“Members, especially leaders, are so worn out, beat down, and overworked, that they are almost incapable of being effective,” one sailor wrote.

for source (NZH): CLICK HERE

—and doesn’t sound good at all. Is this a case of misleading disinformation, or is it for real? If true, then is it a case of ‘generation Snowflake meets Captain Bligh’ … or should the fleet be sorted out properly?

Given that one snowflake doth not a winter make I scanned a failing memory … and no, I’ve never been anything but favourably impressed with the US navy that I’ve met. So perhaps, as Hamlet mused “Something is rotten in the state of …”


This is pure surmisation here— the US forces would be better served to dig up and clone the late Captain McGonagle of the USS Liberty. (Make enough clones to serve the entire executive of the US Navy.)


has to be: Are we concerned here with one or two instances, or something widespread that even right now will be is the subject of frantic ‘ass covering’ activity?

I think the standard approach is to go aboard the ships concerned and over tea and bikkies ask the officers.

Or go to the bases and over tea and bikkies ask the officers.

Or go to any installation and over tea and bikkies ask the officers …


do the Americans still have a navy? (Got lots of ships, though—got some very impressive aircraft carriers and rail guns and magLevs and stuff.)

They do have a few fleets … but are they fleets of Liberties, or Bedfords?



If you haven’t seen it be warned, a wee bit dated now. But from the looks of things it could well be germane to the issue … (and is still a good dit*) .

“Americans,” my father used to say with sad affection, “are great people. But sadly they believe their own propaganda.”

Perhaps the NZH article is propaganda too. But it has the Ring Of Truth (ROT) that gives it credibility.

Perhaps the White House should take charge—you know, set up a few dozen unlimited Investigation Committees, dwell a decent pause and then sack a few thousand disgruntled gobs. Promote a few officers to flag rank, give the entire officer corps some medals—even strike new ones if needed—

—and get Hollywood to resurrect ‘The Sand Pebbles’ …



*  I got my copy via Amazon.


After reading this—dodo

“What happens should nuclear war occur is a total unknown, he said.

It would almost certainly result in hundreds of thousands, if not millions of deaths, with devastation on an unprecedented scale …”

sourced:  CLICK HERE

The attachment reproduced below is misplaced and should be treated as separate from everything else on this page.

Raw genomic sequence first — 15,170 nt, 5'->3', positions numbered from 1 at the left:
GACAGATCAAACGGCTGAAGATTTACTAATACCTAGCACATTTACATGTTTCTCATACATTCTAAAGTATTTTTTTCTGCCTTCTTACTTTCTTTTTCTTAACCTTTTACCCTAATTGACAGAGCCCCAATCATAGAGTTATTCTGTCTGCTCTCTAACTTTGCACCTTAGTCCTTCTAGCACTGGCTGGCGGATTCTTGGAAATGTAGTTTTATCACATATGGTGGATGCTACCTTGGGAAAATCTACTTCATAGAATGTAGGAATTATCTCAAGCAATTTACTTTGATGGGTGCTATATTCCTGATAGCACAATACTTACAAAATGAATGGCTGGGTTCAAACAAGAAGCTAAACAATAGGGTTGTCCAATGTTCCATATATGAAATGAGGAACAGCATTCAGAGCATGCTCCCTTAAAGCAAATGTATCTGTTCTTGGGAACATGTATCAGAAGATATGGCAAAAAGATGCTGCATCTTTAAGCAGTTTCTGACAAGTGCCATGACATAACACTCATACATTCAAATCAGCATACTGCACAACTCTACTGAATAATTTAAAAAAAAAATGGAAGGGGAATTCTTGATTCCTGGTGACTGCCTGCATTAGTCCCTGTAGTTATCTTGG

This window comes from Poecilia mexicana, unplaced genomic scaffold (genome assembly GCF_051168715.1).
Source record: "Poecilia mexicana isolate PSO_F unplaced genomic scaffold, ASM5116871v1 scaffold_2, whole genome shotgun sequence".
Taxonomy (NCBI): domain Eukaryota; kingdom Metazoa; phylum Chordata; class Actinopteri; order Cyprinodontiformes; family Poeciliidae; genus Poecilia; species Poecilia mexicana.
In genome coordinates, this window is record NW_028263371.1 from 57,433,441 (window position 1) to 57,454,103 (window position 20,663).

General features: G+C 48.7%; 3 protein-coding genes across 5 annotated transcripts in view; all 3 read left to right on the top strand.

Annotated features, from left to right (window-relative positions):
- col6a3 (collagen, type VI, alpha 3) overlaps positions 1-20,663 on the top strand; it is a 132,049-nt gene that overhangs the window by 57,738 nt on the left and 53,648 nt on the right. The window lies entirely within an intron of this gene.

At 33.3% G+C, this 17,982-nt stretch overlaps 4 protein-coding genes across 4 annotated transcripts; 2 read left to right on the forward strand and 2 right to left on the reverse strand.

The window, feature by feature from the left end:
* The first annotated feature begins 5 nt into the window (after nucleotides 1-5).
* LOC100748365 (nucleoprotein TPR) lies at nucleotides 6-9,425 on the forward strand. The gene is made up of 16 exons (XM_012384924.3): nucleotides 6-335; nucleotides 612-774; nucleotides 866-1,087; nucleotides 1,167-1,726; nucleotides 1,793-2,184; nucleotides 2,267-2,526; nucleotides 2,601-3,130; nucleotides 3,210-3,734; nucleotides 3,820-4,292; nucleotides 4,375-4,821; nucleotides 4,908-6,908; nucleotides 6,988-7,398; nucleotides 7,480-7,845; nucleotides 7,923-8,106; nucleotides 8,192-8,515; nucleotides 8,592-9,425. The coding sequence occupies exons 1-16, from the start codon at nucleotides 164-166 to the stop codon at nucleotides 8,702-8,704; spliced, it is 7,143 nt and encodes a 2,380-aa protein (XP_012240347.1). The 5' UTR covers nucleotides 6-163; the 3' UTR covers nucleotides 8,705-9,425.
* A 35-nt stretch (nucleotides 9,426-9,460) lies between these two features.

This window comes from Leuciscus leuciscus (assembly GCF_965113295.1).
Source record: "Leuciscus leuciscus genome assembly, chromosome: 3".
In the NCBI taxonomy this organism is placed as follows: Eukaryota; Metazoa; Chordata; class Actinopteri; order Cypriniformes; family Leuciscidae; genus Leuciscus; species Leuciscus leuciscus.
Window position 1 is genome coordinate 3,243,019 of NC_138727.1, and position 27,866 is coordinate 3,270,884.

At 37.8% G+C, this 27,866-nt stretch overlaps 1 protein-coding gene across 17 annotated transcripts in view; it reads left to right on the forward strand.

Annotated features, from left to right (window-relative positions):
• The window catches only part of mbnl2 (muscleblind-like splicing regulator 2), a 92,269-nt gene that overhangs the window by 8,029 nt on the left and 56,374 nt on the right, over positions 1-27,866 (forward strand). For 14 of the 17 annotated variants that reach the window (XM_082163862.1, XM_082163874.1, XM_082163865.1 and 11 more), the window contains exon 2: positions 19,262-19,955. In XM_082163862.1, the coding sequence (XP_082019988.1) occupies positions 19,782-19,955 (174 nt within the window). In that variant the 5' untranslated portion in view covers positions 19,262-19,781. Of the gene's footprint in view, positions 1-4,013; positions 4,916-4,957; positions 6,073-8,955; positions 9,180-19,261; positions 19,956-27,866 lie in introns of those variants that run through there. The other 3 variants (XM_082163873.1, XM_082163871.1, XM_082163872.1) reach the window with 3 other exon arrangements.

—one might ask

  • how bad were the ice ages
  • and the asteroidal impacts that created them?
  • Created? Or remediated?

Bugger … I need more coffee.

Web Troll



3 gerbils


A quote from an RN submariner —

“…and there I was, Kirov square in my sights … with sonar that ensonifies the entire ocean but never tells its operators a thing!” etc etc.



make your own connections.

The Brits have just taken delivery of their lovely new aircraft carrier. Two such when the dust and feathers have settled. I’m quite impressed.


being in no position to form judgement I’m still allowed unfounded ‘gut feeling’ feelings of misgivings.


I seem to recall that on two different occasions Chinese submarines popped up unexpectedly in the middle of US carrier fleets. Possibly a variation on the old “Oops, I think I’m a bit lost, can you show me where I am on the map, please?”


that the Yanks borrowed a Swedish submarine with crew for some exercises and the (Gotland class?) submarine made a mockery of their defences—

Screen Shot 2017-08-17 at 17.21.35.png

I looked it up and will re-read the article. (Could even be tail-tweaking by some prankish blogger.)

Pretty little thing.



—but enough admiring, let’s move to my point:

Floating airfields are all very well and good for projecting power against some inoffensive little oik who can’t fight back. Vietcong chappies shivering under trees being pounded by naval Phantoms dropping napalm all over them … ideal, no?


the oik has Gotlands or something comparable, in the right place at the right time?



but I imagine that one could get half a dozen subs for the cost of one seagoing metropolis.

But there is a drawback—a lovely big freshly washed and brushed super-carrier coming in shows an awesome amount of flag compared to any number of submerged submarines ‘out there somewhere‘.


rightly or wrongly voted ‘big and visible is better’.

Hence the new QE—

Screen Shot 2017-08-17 at 16.41.32.png


that one day we may get to find out. I hope not.

Personally I’d vote submarine—but then, I don’t have to live in the blasted things …



… although living in the other things could get a bit unpleasant too. Bugger, it’s a tough call.

But I still vote submarine … unless, of course, you actually can protect your investment in many acres of steel.